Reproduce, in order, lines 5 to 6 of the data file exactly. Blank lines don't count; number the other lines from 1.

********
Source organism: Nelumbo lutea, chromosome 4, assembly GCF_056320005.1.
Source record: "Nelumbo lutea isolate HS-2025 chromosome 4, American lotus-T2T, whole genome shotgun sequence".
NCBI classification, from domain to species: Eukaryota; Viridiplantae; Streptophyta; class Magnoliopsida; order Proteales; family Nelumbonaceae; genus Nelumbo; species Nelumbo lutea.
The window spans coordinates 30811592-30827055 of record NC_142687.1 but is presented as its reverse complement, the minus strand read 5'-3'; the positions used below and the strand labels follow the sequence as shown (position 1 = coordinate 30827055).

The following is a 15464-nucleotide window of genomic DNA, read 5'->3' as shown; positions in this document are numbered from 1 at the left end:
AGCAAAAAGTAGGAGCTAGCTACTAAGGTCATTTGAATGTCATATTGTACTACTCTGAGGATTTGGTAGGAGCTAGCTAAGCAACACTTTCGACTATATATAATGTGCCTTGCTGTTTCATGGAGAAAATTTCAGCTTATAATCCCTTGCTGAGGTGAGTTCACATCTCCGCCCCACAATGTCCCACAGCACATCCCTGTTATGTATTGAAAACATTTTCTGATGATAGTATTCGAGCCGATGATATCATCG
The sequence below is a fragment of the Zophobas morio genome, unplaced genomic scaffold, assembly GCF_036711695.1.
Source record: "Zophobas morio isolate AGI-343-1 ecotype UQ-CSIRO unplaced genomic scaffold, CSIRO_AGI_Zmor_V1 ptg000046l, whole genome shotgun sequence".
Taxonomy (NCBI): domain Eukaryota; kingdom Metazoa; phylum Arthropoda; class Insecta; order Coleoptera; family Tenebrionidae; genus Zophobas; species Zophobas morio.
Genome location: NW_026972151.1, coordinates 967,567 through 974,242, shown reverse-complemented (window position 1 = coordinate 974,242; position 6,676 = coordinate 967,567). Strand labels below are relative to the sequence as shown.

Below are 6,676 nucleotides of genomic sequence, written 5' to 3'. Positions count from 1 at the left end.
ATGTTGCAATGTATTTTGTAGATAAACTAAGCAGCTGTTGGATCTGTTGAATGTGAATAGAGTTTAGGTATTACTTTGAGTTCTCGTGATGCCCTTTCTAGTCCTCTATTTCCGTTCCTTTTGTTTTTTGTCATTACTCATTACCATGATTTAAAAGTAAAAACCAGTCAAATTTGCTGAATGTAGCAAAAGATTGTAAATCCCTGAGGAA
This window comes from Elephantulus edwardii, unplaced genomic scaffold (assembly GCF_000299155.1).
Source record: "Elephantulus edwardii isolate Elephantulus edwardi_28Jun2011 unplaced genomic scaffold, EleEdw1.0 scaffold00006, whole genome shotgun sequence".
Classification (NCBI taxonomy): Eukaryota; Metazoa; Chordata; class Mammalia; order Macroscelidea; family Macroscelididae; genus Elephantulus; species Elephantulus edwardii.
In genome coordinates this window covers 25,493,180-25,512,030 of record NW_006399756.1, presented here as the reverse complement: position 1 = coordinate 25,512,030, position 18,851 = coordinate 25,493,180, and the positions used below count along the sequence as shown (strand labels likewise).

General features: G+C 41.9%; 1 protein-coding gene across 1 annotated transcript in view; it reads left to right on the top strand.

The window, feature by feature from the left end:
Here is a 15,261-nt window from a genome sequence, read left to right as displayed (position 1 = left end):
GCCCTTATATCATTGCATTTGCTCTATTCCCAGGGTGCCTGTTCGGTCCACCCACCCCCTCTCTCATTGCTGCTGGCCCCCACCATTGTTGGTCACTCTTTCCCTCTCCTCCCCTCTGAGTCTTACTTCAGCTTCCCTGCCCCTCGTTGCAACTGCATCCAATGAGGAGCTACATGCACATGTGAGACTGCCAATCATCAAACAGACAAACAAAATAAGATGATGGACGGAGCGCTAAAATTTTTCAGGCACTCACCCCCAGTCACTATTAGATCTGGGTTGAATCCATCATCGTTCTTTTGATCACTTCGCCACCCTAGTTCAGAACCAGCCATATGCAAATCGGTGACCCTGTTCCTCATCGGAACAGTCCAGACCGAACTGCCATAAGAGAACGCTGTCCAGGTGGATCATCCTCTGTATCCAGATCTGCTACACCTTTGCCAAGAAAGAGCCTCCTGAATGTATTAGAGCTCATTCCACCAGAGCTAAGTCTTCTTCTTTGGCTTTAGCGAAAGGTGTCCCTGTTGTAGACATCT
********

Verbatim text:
The following is a 15464-nucleotide window of genomic DNA, read 5'->3' as shown; positions in this document are numbered from 1 at the left end:
AGCAAAAAGTAGGAGCTAGCTACTAAGGTCATTTGAATGTCATATTGTACTACTCTGAGGATTTGGTAGGAGCTAGCTAAGCAACACTTTCGACTATATATAATGTGCCTTGCTGTTTCATGGAGAAAATTTCAGCTTATAATCCCTTGCTGAGGTGAGTTCACATCTCCGCCCCACAATGTCCCACAGCACATCCCTGTTATGTATTGAAAACATTTTCTGATGATAGTATTCGAGCCGATGATATCATCG